This week the US Court of Appeals for the Fourth Circuit affirmed a South Carolina District Court judgment against Tuomey Healthcare System. The damages and penalties against Tuomey totaled $237,454,195 as decided in United States ex rel. Drakeford v. Tuomey Health Care System, Inc. A jury had found the defendant liable under the False Claims Act for their reporting of false claims to Medicare. The decision ends a case which has been under litigation for nearly ten years.
Tuomey Health Care System, Inc. owns and operates the hospital in which the fraud took place. Tuomey is a hospital located in Sumter, South Carolina with 266 beds. It functions as the flagship hospital for the corporation. Tuomey is located in a principally rural region of South Carolina and operates as a nonprofit for the federally designated medically underserved area. The whistleblower in this suit, whose information convinced the U.S. Department of Justice to intervene in the case, was a former employee of the Tuomey Hospital.
The fraud scheme centers on Tuomey’s creation of new employment agreements that produced illegal payments to physicians for patient referrals. Starting in 2003, Tuomey began facing competition from small scale specialty groups. These specialty groups were able to perform certain surgical operations within their own offices and no longer needed to use and pay for the facilities provided by Tuomey at their larger hospital. To stem the losses, Tuomey created new part-time employment agreements with 19 specialist physicians who worked in the small specialty groups. The newly structured hospital-physician agreements were inadvertently structured in a way that created kickback payments from Tuomey to the physicians, in violation of the Stark Law.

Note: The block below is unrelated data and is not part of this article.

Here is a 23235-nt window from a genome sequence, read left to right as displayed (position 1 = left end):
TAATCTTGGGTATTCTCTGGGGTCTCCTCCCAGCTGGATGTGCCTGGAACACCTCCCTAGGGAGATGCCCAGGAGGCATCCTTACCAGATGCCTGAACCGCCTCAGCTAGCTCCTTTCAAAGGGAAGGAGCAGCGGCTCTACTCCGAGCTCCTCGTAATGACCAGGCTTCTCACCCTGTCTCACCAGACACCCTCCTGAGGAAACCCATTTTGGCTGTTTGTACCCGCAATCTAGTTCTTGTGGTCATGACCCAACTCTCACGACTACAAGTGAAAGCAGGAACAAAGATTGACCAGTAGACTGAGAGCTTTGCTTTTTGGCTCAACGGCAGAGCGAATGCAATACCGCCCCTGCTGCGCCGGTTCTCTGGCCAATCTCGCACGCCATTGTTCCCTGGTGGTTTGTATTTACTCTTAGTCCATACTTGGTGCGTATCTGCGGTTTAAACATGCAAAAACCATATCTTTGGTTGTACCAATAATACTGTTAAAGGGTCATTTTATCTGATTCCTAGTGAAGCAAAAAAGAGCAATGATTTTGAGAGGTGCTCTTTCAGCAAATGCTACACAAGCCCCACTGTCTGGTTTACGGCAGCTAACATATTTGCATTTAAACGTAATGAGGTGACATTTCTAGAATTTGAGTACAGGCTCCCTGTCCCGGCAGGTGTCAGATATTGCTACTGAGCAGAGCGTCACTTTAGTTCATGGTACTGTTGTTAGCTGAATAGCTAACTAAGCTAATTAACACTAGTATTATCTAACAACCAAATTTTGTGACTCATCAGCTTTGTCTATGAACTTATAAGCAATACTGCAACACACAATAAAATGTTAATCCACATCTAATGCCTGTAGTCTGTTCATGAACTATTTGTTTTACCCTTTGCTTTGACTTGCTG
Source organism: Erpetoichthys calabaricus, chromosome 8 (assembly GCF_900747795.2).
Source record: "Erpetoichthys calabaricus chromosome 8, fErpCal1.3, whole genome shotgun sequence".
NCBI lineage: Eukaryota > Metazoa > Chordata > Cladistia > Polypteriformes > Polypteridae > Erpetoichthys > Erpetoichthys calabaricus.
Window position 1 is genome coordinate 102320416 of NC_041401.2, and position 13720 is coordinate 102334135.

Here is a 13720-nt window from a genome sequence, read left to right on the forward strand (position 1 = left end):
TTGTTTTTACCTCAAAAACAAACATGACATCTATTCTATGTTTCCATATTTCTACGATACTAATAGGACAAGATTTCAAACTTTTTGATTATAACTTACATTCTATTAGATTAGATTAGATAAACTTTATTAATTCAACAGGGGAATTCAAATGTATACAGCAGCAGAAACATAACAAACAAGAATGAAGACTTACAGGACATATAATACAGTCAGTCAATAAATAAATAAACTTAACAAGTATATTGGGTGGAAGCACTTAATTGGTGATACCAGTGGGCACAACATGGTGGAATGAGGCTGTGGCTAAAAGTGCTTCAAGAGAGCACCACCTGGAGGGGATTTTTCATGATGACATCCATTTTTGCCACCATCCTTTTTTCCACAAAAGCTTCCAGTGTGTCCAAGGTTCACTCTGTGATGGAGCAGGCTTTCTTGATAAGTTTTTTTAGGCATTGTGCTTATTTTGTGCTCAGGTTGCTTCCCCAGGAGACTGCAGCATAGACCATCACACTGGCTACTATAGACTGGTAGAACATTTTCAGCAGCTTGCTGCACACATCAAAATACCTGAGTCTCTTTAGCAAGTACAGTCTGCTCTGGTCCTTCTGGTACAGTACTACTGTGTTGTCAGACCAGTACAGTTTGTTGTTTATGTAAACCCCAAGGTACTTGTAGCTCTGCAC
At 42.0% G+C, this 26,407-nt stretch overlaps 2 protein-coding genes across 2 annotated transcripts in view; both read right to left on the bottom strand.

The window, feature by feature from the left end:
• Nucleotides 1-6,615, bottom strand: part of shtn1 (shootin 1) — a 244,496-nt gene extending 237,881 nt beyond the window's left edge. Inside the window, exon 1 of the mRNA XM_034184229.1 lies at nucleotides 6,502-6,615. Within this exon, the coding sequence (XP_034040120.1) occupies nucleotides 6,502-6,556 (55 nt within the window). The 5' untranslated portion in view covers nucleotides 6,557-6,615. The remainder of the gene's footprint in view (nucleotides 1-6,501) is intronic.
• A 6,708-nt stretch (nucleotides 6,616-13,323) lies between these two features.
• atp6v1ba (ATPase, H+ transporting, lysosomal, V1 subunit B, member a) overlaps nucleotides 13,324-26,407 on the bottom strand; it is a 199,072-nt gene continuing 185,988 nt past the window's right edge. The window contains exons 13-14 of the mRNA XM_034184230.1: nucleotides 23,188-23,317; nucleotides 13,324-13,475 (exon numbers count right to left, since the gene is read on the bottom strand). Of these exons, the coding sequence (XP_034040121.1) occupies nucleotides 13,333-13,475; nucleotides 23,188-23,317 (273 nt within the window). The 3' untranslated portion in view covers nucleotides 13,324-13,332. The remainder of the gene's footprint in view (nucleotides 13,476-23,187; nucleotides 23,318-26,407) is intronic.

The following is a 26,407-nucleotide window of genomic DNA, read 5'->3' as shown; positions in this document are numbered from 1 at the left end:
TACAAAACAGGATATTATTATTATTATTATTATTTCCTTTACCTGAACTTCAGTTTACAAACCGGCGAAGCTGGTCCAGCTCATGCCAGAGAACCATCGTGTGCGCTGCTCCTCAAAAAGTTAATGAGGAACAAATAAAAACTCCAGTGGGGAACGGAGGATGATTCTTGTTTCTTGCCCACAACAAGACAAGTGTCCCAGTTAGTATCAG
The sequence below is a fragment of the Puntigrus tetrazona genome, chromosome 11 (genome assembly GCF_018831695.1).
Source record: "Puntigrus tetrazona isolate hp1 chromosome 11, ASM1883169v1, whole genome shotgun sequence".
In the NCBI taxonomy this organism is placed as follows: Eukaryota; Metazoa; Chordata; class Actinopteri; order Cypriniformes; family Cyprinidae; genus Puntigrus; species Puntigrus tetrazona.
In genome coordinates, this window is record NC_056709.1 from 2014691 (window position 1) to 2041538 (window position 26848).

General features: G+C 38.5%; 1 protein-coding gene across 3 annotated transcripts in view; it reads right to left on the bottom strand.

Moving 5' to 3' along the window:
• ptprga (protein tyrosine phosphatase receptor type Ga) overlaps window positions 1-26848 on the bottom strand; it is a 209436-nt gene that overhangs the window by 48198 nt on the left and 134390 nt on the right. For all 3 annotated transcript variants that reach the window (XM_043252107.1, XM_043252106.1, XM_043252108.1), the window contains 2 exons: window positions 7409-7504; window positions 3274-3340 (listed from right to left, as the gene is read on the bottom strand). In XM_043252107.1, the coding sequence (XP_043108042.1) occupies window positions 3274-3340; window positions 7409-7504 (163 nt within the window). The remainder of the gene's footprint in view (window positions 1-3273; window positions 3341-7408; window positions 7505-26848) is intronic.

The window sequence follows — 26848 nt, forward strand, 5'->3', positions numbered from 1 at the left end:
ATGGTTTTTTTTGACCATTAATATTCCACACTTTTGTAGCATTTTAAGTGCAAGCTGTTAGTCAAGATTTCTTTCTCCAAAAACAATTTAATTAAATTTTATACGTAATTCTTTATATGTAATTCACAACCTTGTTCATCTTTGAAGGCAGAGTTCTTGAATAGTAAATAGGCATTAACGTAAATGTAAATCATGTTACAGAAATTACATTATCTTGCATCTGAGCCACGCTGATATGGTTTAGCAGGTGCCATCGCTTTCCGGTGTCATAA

The new hospital-physician agreements violated the Stark Law because the physician’s total earnings were contingent in part on the total payments received from patients for the outpatient procedures. All of the 19 employment agreements had the same structure and covered a contract period of ten years. Under the agreement, Tuomey was to handle all of the payment collections from patients through their individual health insurers including Medicaid and Medicare. The physicians’ salaries and bonuses were increased as the payments from the health insurers increased, creating an incentive for the physicians to select the most costly operations for their patients. The employment contracts also made bonuses available to the physicians based on their productivity. These bonuses entitled the physicians to as much as 80 percent of the total payment collections from the insurers and an additional bonus of up to 7 percent on top of the productivity bonuses. These employment agreements caused 21,730 Medicare and Medicaid claims to be submitted improperly, resulting in over $39 million in overpayments from the government to Tuomey.
Dr. Drakeford filed the lawsuit against Tuomey after the contract negotiations with the hospital failed in 2005; the Department of Justice intervened in 2007 and brought forward the suit against Tuomey. At the first trial, the jury found that Tuomey had violated the Stark Law but not the False Claims Act. The initial decision was appealed and a new trial ordered because of procedural errors. On retrial the jury found Tuomey guilty of violating the Stark Law and the False Claims Act. The U.S Court of Appeals in South Carolina upheld both charges against Tuomey and the civil penalties of $237 million.
When creating new physician reimbursement contracts, even hospitals acting in good faith can face liability under the False Claims Act. The false claims act is an important tool for the government in combating fraud in health care. Tuomey’s legal counsel likely had reviewed the employment agreements and believed them to be in compliance with federal law. Reimbursement contracts can inadvertently reward physicians for increases in patient volume. The illegality of these contracts is often only brought to the government’s attention through the efforts of whistleblowers like Dr. Michael Drakeford. Whistleblowers that suspect a hospital may be paying providers for increased patient volume, referred to as a kickback, should not hesitate to bring that information to legal counsel. Under the False Claims Act whistleblowers are entitled to as much as 30% percent of the total damages.